Should I Name a Trust as a Retirement Account Beneficiary?

When designating retirement account beneficiaries, it is important to think about your individual estate planning goals. There are disadvantages and advantages to naming a trust as a beneficiary of a retirement account. You can avoid probate, expenses and frustration when naming beneficiaries for qualified retirement plans as these assets pass outside of your probate estate.

Naming a trust as a beneficiary of your retirement plan is most helpful if your beneficiaries cannot be trusted with a significant amount of money, currently have a disability for which they receive government benefits or if those beneficiaries are minors. However, the major disadvantage of naming a trust as a beneficiary is that the assets inside the retirement plan are subject to required minimum distribution payouts based entirely on the oldest beneficiary’s life expectancy. This is not as important if you only have one beneficiary on the trust but if there are multiple heirs with various ages, this can cause significant problems.

Naming individual beneficiaries, however, will allow each of those beneficiaries to take a required minimum distribution based on their individual life expectancy. For more information about estate planning for your IRA and other retirement accounts, set aside a time to speak with an experienced estate planning lawyer in NH.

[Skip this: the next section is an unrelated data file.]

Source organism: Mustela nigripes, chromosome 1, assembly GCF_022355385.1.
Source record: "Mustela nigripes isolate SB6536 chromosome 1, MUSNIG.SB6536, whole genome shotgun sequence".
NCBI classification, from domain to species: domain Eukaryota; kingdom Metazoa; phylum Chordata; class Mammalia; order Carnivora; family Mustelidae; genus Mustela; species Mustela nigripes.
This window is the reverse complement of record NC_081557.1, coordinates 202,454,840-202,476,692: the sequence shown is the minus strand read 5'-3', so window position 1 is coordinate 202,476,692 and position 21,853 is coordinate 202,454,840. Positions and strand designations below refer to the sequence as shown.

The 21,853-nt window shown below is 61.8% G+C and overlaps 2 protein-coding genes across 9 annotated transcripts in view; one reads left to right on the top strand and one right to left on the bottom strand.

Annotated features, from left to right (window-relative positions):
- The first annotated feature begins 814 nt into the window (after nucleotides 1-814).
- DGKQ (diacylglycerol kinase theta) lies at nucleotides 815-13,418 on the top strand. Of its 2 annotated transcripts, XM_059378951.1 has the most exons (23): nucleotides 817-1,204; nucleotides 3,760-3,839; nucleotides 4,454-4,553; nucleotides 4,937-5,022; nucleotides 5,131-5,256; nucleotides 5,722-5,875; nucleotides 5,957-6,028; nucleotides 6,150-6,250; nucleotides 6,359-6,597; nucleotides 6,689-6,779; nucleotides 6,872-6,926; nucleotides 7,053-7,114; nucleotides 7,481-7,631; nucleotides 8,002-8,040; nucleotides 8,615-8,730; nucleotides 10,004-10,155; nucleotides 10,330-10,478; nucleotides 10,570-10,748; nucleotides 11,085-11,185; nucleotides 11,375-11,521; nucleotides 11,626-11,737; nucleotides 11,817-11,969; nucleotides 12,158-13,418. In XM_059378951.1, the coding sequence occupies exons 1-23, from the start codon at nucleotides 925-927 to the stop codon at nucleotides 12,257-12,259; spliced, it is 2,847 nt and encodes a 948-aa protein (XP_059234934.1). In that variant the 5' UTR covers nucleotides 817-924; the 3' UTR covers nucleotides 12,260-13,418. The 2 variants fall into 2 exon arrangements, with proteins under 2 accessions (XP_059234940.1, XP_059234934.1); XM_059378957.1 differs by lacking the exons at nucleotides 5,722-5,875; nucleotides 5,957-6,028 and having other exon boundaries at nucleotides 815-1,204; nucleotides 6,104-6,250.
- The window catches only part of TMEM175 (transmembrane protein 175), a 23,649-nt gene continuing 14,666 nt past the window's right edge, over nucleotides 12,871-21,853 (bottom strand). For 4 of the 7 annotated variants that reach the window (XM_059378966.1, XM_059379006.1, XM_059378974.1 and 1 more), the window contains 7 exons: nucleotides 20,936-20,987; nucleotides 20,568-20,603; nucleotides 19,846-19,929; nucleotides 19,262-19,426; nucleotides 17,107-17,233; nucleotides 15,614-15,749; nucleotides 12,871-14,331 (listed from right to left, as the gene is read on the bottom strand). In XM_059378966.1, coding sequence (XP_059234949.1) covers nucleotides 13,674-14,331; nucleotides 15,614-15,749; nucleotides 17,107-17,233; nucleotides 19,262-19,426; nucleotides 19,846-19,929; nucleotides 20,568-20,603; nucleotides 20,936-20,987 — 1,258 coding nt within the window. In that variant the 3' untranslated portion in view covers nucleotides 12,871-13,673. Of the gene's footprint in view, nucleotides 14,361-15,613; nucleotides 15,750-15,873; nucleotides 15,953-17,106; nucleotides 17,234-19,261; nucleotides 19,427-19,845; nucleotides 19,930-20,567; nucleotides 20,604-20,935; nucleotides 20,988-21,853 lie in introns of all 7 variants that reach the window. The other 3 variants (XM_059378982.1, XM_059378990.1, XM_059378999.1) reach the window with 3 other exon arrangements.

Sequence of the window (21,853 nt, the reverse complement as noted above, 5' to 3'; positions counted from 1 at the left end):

Learn more about how to create and use trusts within your estate plan by setting up an initial consultation with our law office. We’ll learn more about you, your family, and any other special interests like a business. We’ll use that information to create a comprehensive estate plan for you.


What Does It Mean to Say an Account Is “Transfer on Death?”

A transfer on death designation allows beneficiaries to receive assets at the time an individual passes away rather than waiting for the entire estate to go through probate. This also lets the security or account holder specify the specific percentage of assets that every beneficiary will receive.

This is very helpful for an executor to distribute a person’s assets after the creator passes away. Transfer on death designations only apply to those assets that have a named beneficiary. In order to initiate a transfer on death, a brokerage has to have appropriate documents to verify that those assets can be transferred.

Retirement accounts, such as 401(k)s and IRAs are transfer on death. This means that an unmarried individual can choose anyone as a beneficiary whereas a married person’s spouse may have rights to some or all of a retirement account at the time the spouse passes away.

A surviving spouse generally has more withdrawal opportunities and flexibility than other beneficiaries do. The uniform transfer on death securities registration act governs these transfers. This allows owners to name beneficiaries for bonds, stocks and brokerage accounts which is similar to a payable on death bank account. Each individual brokerage firm would need to have their own paperwork filed for this purpose.

Bear in mind that not all accounts will automatically default to transfer on death. As a result, you need to work with an estate planning lawyer to ensure you’ve covered all your assets in a transfer plan. Tools like a trust and will can help you achieve the right balance for your estate.

Work with our NH and ME estate planning lawyers today.

Three Things to Keep in Mind with Beneficiary Distributions